West, Ian M. 2015. Whitecliff Bay, Isle of Wight, Geology of the Wessex Coast of England. By Ian West, Romsey. Internet site: www.southampton.ac.uk/~imw/Whitecliff-Bay.htm. 11th January 2015.

Whitecliff Bay, Isle of Wight - Geological Field Guide, new version

Ian West,
Romsey, Hampshire
and Visiting Scientist at:
Faculty of Natural and Environmental Sciences,

Southampton University,
Website hosted by courtesy of iSolutions, Southampton University
Vertical aerial photographs by courtesy of The Channel Coastal Observatory , National Oceanography Centre, Southampton.
With oblique aerial photographs by Alan Holiday
Website archived at the British Library

|Isle of Wight - General Introduction |Alum Bay, Isle of Wight |The Needles, Isle of Wight |Brighstone Bay, Isle of Wight |Isle of Wight - Geological Bibliography |

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Oblique aerial view of Whitecliff Bay, Isle of Wight, June 2011


A view from Culver Down, northeastward across Whitecliff Bay to Long Ledge, Black Rock Ledge and Bembridge Ledge at the Foreland, Bembridge, Isle of Wight, 14th December 2014


Upper Chalk at Whitecliff Point, southeastern end of Whitecliff Bay, Isle of Wight, with double flint bands

Aerial view of Whitecliff Bay, Isle of of Wight, showing a ledge of Bembridge Limestone at Black Rock, Bembridge, June 2011

Whitecliff Bay, Isle of Wight, Chalk cliffs at the south of the bay

University students start exercise on Tertiary of Whitecliff Bay, Isle of Wight

Whitecliff Bay is protected by a headland of Chalk cliffs in the south, but it is notable as probably the best exposure in southern England for Tertiary, Palaeogene, strata which are seen to the northeast of this. The cliffs of soft sands and clays provide one of the most important sections of Europe. Locally, they form a key, reference section for the younger strata of the Hampshire Basin. Most of the beds are vertical or steeply dipping and thus a large stratigraphical sequence is seen in a short geographical distance. In little more than a kilometre of coastline, about 500m of late Palaeocene to late Eocene clays and sands are well-exposed. Very fossiliferous sediments are present, particularly in the marine London Clay, the marine Bracklesham Group and the lacustrine and lagoonal Solent Group, which includes the Headon Hill Formation and the Bembridge Limestone and Bembridge Marls.



The cliffs of Tertiary sands and clays at the back of Whitecliff Bay and adjacent are not areas of high risk. Debris can fall from these cliffs especially in wet-weather conditions or when ice is melting. Generally these cliffs do not slope at a very steep angle. Safety helmets should be worn by members of parties and cliffs not climbed. Small landslides and mudslides take place in these cliffs, mostly at low angle, and there may be some soft mud. The tidal range is not great, but at high tide and especially in stormy weather the sea can reach the foot of the cliffs. The Chalk cliffs in the southern part of the bay are slightly hazardous. There is some risk of falling pieces of chalk and flint in certain weather conditions. Watch for any signs of fresh chalk debris at the foot of the cliffs. Never hammer flints which can produce dangerous high-velocity splinters. At the northern end of the bay take care here with slippery rock ledges.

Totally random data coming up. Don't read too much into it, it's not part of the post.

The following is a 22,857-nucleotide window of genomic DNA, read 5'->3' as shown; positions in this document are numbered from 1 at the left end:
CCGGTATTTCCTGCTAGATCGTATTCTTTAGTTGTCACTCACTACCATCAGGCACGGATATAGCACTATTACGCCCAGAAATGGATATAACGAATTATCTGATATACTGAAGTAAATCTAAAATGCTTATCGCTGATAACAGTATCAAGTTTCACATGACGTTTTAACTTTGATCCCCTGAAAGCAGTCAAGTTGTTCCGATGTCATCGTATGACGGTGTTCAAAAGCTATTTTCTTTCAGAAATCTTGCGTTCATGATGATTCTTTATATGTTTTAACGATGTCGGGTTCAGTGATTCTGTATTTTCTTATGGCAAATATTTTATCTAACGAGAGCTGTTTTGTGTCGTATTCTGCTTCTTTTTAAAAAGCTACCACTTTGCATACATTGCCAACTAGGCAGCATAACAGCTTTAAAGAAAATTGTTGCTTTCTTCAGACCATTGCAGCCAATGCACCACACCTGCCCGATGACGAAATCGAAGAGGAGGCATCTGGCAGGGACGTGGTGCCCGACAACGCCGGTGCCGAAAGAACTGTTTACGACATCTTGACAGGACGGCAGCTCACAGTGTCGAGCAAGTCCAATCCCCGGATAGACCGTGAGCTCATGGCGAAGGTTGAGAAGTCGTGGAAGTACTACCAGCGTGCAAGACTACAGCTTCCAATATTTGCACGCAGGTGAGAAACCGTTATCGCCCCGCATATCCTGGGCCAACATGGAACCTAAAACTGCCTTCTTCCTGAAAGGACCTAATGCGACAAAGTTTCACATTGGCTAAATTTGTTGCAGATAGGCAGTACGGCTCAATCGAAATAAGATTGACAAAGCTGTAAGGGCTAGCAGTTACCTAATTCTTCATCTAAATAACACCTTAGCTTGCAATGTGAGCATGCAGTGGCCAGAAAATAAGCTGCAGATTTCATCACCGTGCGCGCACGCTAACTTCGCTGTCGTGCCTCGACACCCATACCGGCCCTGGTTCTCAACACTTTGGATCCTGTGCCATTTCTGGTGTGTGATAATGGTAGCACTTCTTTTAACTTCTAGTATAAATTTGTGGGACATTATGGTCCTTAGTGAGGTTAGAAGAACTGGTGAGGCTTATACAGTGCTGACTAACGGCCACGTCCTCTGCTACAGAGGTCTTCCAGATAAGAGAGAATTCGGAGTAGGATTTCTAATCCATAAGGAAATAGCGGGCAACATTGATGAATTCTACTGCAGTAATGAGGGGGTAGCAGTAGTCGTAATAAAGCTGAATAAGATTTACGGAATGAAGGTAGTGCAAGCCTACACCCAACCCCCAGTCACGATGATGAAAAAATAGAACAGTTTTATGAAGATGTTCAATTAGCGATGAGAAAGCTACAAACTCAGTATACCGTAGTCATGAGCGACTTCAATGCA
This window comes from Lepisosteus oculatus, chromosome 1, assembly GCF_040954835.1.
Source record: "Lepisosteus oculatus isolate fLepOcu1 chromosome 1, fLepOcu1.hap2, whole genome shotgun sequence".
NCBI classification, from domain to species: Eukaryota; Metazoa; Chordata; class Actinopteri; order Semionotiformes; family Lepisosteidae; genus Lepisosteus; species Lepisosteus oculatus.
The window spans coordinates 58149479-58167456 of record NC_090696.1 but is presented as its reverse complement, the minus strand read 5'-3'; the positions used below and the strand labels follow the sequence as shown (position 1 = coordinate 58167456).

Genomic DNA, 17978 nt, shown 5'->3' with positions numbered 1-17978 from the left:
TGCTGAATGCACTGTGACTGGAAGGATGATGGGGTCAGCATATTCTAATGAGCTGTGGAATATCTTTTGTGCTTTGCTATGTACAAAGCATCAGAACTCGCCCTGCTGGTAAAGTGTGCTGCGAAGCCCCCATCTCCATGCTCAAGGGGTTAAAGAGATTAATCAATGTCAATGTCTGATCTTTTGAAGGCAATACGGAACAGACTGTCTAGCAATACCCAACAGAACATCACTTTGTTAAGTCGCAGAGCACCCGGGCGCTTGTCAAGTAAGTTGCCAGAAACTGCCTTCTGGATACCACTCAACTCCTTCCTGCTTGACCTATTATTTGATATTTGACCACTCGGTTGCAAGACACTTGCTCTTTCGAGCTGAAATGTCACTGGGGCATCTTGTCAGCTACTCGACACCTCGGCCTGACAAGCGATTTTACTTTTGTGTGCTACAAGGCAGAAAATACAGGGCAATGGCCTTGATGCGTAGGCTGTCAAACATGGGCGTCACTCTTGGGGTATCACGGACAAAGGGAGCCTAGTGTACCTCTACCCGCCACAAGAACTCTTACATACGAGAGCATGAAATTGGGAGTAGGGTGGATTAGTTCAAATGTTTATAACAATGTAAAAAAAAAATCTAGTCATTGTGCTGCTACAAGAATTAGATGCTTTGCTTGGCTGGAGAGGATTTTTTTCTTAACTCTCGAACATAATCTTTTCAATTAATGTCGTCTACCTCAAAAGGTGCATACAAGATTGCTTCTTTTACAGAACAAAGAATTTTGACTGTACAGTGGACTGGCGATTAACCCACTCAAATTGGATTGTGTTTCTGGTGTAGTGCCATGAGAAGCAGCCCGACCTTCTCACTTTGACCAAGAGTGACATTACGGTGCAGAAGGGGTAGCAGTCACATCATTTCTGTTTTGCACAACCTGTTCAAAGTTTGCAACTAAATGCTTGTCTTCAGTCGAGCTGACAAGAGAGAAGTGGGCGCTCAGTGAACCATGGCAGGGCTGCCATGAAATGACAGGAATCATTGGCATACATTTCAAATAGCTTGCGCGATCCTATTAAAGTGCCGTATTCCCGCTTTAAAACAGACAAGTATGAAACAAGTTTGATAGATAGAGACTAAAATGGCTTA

One method of access to the bay is from Hillway Road, near Bembridge Airport, and down a gravel lane and path through a holiday camp. There are cafes in Whitecliff Bay but no toilets. Note that there is no suitable long-term parking for coaches if the gravel lane mentioned above is used for access. A coach can briefly set down and pick up passengers but has to leave for long-term parking elsewhere. Whitecliff Bay can also be visited as part of a walking trip from Sandown or Bembridge. Study is recommended of the Ordnance Survey Map - Outdoor Leisure Sheet 29, 1:25,000, Isle of Wight.

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Fieldwork in Whitecliff Bay

Whitecliff Bay cliffs, Isle of Wight, Ian West and students

Whitecliff Bay cliffs, Isle of Wight, Chalk - Tertiary junction

Whitecliff Bay, Isle of Wight, students receiving handouts for exercise

University students plan their fieldwork at Whitecliff Bay, Isle of Wight

Oblique aerial view of Whitecliff Bay, Isle of Wight, June 2011

Aerial view of Whitecliff Bay, Isle of of Wight, showing a ledge of Bembridge Limestone at Black Rock, Bembridge, June 2011


Geological or geomorphological fieldwork can be done at several levels at Whitecliff Bay. Above are some old photographs of student field trips to Whitecliff Bay in about 2002.

More advanced sedimentological work could also be done here. The locality is good for more serious palaeontological or palaeoecological studies. It is excellent for projects on micropalaeontology, particularly nummulite studies, and for other specialist activities such as clay mineralogy or carbonate concretion petrography.

The description will commence with the Chalk cliffs in the southernmost part of the bay and then proceed northward toward the ledges of Bembridge Limestone.

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Chalk at Whitecliff Bay

Upper Chalk, Whitecliff Point, Culver Cliff, Isle of Wight

Steeply dipping Chalk at Whitecliff Point, Isle of Wight, May 2002

A rock platform cut by wave action into cyclical Upper Chalk at Whitecliff Point, Whitecliff Bay, Isle of Wight, 2002

View southward from Whitecliff Point to Anvil Rock, Chalk cliffs, Isle of Wight